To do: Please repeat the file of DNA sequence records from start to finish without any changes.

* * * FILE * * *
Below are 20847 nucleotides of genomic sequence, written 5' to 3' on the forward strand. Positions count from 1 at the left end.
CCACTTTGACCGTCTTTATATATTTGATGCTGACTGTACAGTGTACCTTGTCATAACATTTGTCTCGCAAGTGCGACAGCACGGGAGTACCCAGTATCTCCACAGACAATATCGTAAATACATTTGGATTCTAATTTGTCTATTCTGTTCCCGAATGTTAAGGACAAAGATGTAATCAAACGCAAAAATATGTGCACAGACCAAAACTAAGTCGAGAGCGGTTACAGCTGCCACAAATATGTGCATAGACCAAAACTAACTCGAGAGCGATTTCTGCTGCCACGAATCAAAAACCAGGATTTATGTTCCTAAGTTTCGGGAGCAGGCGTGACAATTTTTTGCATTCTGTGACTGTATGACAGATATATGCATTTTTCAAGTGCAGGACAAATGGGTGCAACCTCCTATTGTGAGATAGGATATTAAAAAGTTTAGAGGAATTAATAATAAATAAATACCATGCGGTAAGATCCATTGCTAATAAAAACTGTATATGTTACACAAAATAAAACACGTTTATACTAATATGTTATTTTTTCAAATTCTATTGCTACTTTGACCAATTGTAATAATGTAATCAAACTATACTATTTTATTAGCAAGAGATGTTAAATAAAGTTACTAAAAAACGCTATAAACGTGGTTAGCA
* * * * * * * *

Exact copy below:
Below are 20847 nucleotides of genomic sequence, written 5' to 3' on the forward strand. Positions count from 1 at the left end.
CCACTTTGACCGTCTTTATATATTTGATGCTGACTGTACAGTGTACCTTGTCATAACATTTGTCTCGCAAGTGCGACAGCACGGGAGTACCCAGTATCTCCACAGACAATATCGTAAATACATTTGGATTCTAATTTGTCTATTCTGTTCCCGAATGTTAAGGACAAAGATGTAATCAAACGCAAAAATATGTGCACAGACCAAAACTAAGTCGAGAGCGGTTACAGCTGCCACAAATATGTGCATAGACCAAAACTAACTCGAGAGCGATTTCTGCTGCCACGAATCAAAAACCAGGATTTATGTTCCTAAGTTTCGGGAGCAGGCGTGACAATTTTTTGCATTCTGTGACTGTATGACAGATATATGCATTTTTCAAGTGCAGGACAAATGGGTGCAACCTCCTATTGTGAGATAGGATATTAAAAAGTTTAGAGGAATTAATAATAAATAAATACCATGCGGTAAGATCCATTGCTAATAAAAACTGTATATGTTACACAAAATAAAACACGTTTATACTAATATGTTATTTTTTCAAATTCTATTGCTACTTTGACCAATTGTAATAATGTAATCAAACTATACTATTTTATTAGCAAGAGATGTTAAATAAAGTTACTAAAAAACGCTATAAACGTGGTTAGCA